Energy Sector in France and the UK

Seminar Paper, 2002

27 Pages, Grade: 4 pkt (1-6: 2)


Table of Content

A) Introduction

B) Analysis
I Comparative Analysis: France vs UK
Basic Economic Indicators
Market Sector Opening
SWOT analysis of French Energy
SWOT analysis of United Kingdom Energy
Comparison of Analysis
II Europe’s Pollution
III The Energy Sector and the EU
The importance of EU legislation
Competition law
The Four Freedoms and their impact
Niche market
Cultural Issues

C) Conclusion

D) Sources

E) Appendix

A) Introduction

This course work deals with the energy sector of France and the United Kingdom, in context of the European Union. The first part concentrates on the analysis of the countries energy sector and their comparison. In the second part this analysis is brought into perspective within the European Union.

As for the sources of information and their validity and quality, we used primarily the youngest publications of the European Union, since this data is compared with others the most accurate and up to date. But we also took other international sources into consideration, newspapers as well as official energy sources.

B) Analysis

The analysis of the two countries France and the United Kingdom in this context is best done by comparing them. Nevertheless, the attempt to compare these two bares certain problems. Therefore the comparison will be done based on EU-publications in order to have not only a common but also most up-to-date source[1].

I Comparative Analysis: France vs UK

The structure for the comparative analysis is divided into five groups: basic economic indicators, market sector opening, consumption, production and prices. The complete data tables can be found in the Appendix under the individually indicated numbers (e.g. table 2.3.3).

Before going into specific distinction, very basic information on the relation of the two countries: France is a member of today’s EU since 1958, the United Kingdom not until 1973. The population doesn’t vary extremely between France’s 59.1 mio and UK’s 59.9 mio (eurostat ’99).

Basic Economic Indicators

The differences between France and the UK, when looking at general economic data, aren’t too big, compared to other European countries. The GDP (nominal) ranking in 1999 leaves the UK at place 2 and France at place 3 with a difference of ‘only’ €3 billion (table 1.1). The GDP growth rate in 2000 in both countries still is under the EU average (3.4%). A bigger contrast can be observed when looking at socio-economic figures (table 1.2), such as the unemployment rate. Here the EU-average is 8.3% in 2000 and France exceeds these numbers by 2.2 percentage points. The United Kingdom though managed to achieve numbers as low as 5.5%. Another contrast would be the share of employment in the agricultural field: The UK has the lowest percentage in the EU (1.6%) whereas France plays in the middle field in EU-comparison.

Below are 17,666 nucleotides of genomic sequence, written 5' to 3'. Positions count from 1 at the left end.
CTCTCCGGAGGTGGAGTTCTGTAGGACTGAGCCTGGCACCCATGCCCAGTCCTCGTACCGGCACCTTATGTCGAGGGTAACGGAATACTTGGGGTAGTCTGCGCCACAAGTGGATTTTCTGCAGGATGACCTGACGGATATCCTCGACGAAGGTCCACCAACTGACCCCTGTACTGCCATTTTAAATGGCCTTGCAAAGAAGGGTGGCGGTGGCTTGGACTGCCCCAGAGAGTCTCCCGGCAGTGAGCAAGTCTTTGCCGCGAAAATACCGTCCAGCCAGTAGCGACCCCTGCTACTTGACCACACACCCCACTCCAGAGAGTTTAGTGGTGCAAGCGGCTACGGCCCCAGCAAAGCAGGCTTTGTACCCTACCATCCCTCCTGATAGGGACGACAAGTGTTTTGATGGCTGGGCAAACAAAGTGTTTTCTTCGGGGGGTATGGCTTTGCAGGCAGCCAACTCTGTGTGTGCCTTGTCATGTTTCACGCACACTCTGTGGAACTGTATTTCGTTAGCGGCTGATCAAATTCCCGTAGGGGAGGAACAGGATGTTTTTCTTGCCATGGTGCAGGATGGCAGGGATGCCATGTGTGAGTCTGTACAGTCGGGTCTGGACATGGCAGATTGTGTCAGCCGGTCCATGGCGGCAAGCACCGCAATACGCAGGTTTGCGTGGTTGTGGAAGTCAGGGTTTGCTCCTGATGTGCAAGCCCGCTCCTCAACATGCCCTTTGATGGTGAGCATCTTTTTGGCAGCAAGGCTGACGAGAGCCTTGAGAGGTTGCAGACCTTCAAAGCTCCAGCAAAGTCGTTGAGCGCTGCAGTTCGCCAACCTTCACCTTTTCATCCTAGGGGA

Market Sector Opening

Distinguishing in respect to the energy sector is a tricky task, since the two countries have almost totally different systems. The reason to choose the opening of the market (table 2.3.2) as basis for comparison is, that it reflects best the interests of the countries. Due to the different production capacities, as described later on, the UK has a great interest of importing energy, whereas France is one of the biggest, if not the biggest exporter in Europe. Surprisingly enough, the UK has a very regulated market for energy, but France shows a big privatization trend. This might be explainable with the resources of oil in the UK, although in world comparison this doesn’t account for much. Back to the market opening, it almost seems controversial how France can be as ‘closed’ as it is in respect to the import dependency of fuels (table 2.2.5). But logically, since France is such a big exporter of energy, there certainly is an industry to protect. Speaking in figures, France’s electricity market opening by end-2000 was 30% and UK’s opening was 100%. It is interesting to know, that the EU-directive on opening of the single electricity market requires a minimum opening of 30% in 2000. Looking at the gas market (table 2.3.3), France is even lower with 20% opening, the United Kingdom here has again 100%. The EU directive, if not changed by then, allows an adjustment to 33% minimum opening until 2008 in this market.

Another ankle to look at the different markets is to compare the taxation of energy (tables 2.3.1), although it isn’t the first thing one would relate to market opening. The United Kingdom clearly has the highest taxation of unleaded petrol (1.3 times higher than F.) and diesel (1.9 times higher than F.) in the whole of the EU. But Britain seeming to have high taxation, this view changes when looking at the specific VAT-rates: where the standard rate of France is about 2% higher, electricity and gas is taxed value added in France at 19,6% and in the UK as low as 5%, which is the minimum taxation in the EU.